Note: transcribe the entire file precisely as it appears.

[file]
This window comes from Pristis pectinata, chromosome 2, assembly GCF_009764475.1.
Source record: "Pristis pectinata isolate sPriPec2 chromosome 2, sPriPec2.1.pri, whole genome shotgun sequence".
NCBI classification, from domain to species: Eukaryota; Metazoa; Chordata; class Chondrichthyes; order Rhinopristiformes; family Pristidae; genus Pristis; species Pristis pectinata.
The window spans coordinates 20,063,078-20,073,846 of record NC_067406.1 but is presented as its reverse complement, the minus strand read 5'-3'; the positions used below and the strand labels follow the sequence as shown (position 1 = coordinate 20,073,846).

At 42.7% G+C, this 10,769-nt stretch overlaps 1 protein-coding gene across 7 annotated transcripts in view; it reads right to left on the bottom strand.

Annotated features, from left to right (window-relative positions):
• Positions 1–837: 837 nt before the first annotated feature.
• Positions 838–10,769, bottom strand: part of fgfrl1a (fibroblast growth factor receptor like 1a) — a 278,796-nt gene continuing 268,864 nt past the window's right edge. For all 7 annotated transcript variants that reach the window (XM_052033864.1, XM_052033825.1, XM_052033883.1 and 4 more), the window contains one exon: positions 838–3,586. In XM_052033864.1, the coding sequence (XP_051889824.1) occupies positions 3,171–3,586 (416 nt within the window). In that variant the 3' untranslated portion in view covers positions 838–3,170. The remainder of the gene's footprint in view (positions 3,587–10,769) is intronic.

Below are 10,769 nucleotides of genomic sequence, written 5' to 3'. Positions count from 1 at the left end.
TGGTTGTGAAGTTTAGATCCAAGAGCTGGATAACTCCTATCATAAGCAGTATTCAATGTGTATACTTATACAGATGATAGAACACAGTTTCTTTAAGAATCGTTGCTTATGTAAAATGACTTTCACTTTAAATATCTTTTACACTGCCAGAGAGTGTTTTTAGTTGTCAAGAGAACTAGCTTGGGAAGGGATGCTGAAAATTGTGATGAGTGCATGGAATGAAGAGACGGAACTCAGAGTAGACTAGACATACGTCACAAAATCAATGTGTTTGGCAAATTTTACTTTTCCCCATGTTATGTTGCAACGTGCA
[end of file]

This window comes from Pristis pectinata, chromosome 2, assembly GCF_009764475.1.
Source record: "Pristis pectinata isolate sPriPec2 chromosome 2, sPriPec2.1.pri, whole genome shotgun sequence".
NCBI classification, from domain to species: Eukaryota; Metazoa; Chordata; class Chondrichthyes; order Rhinopristiformes; family Pristidae; genus Pristis; species Pristis pectinata.
The window spans coordinates 20,063,078-20,073,846 of record NC_067406.1 but is presented as its reverse complement, the minus strand read 5'-3'; the positions used below and the strand labels follow the sequence as shown (position 1 = coordinate 20,073,846).

At 42.7% G+C, this 10,769-nt stretch overlaps 1 protein-coding gene across 7 annotated transcripts in view; it reads right to left on the bottom strand.

Annotated features, from left to right (window-relative positions):
• Positions 1–837: 837 nt before the first annotated feature.
• Positions 838–10,769, bottom strand: part of fgfrl1a (fibroblast growth factor receptor like 1a) — a 278,796-nt gene continuing 268,864 nt past the window's right edge. For all 7 annotated transcript variants that reach the window (XM_052033864.1, XM_052033825.1, XM_052033883.1 and 4 more), the window contains one exon: positions 838–3,586. In XM_052033864.1, the coding sequence (XP_051889824.1) occupies positions 3,171–3,586 (416 nt within the window). In that variant the 3' untranslated portion in view covers positions 838–3,170. The remainder of the gene's footprint in view (positions 3,587–10,769) is intronic.

Below are 10,769 nucleotides of genomic sequence, written 5' to 3'. Positions count from 1 at the left end.
TGGTTGTGAAGTTTAGATCCAAGAGCTGGATAACTCCTATCATAAGCAGTATTCAATGTGTATACTTATACAGATGATAGAACACAGTTTCTTTAAGAATCGTTGCTTATGTAAAATGACTTTCACTTTAAATATCTTTTACACTGCCAGAGAGTGTTTTTAGTTGTCAAGAGAACTAGCTTGGGAAGGGATGCTGAAAATTGTGATGAGTGCATGGAATGAAGAGACGGAACTCAGAGTAGACTAGACATACGTCACAAAATCAATGTGTTTGGCAAATTTTACTTTTCCCCATGTTATGTTGCAACGTGCA